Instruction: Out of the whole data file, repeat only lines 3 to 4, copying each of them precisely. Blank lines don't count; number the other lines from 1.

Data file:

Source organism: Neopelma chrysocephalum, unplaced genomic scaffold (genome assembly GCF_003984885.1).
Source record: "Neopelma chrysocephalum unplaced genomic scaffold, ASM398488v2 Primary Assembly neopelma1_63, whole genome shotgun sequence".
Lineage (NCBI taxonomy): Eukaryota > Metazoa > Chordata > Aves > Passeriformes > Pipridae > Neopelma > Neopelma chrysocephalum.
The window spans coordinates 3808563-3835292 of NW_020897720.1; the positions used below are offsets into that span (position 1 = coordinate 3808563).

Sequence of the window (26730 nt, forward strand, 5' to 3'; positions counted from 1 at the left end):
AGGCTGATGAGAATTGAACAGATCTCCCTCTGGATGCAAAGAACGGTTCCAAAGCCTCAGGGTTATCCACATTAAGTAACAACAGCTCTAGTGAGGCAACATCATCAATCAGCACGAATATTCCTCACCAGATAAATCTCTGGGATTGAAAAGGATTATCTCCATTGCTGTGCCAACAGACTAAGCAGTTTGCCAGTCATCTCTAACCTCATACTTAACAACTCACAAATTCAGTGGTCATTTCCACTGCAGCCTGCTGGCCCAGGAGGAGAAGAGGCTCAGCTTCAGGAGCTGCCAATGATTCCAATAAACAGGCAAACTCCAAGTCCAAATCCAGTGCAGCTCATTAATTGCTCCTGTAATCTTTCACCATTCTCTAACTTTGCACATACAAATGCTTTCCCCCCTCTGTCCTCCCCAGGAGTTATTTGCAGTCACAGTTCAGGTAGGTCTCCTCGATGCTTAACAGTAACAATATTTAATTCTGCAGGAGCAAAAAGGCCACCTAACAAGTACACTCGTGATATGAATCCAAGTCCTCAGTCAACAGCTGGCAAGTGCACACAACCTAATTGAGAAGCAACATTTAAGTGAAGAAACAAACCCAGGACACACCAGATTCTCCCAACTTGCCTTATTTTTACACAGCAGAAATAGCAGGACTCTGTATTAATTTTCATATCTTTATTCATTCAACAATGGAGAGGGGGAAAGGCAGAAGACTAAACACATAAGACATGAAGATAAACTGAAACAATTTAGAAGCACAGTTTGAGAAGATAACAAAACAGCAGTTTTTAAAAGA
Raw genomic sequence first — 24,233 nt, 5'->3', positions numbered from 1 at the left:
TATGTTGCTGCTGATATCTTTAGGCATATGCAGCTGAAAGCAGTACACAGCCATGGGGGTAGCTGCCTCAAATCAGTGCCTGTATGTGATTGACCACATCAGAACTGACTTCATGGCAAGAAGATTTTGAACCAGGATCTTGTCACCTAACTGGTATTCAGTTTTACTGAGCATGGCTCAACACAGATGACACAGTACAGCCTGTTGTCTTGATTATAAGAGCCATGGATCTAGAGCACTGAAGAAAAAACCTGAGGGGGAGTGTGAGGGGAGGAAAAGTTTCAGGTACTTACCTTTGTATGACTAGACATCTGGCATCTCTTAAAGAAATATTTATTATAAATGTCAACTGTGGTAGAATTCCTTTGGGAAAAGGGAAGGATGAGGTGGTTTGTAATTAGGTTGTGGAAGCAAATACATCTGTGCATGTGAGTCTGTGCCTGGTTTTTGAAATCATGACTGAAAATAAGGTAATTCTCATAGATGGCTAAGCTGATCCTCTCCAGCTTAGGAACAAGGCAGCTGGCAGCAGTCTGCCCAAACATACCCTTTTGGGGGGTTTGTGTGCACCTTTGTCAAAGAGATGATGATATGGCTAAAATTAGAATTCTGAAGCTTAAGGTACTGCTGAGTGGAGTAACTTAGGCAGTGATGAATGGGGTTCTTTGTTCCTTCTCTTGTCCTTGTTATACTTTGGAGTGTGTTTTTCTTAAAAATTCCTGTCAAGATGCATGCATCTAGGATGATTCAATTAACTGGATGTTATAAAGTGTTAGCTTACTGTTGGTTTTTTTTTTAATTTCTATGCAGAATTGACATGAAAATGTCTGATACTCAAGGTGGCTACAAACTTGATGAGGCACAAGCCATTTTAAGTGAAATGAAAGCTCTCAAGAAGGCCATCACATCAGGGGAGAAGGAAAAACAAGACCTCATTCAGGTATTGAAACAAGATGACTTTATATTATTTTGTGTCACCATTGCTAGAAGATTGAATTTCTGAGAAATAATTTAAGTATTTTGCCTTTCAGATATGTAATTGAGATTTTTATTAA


Lineage (NCBI taxonomy): Eukaryota > Metazoa > Chordata > Aves > Passeriformes > Pipridae > Neopelma > Neopelma chrysocephalum.
The window spans coordinates 3808563-3835292 of NW_020897720.1; the positions used below are offsets into that span (position 1 = coordinate 3808563).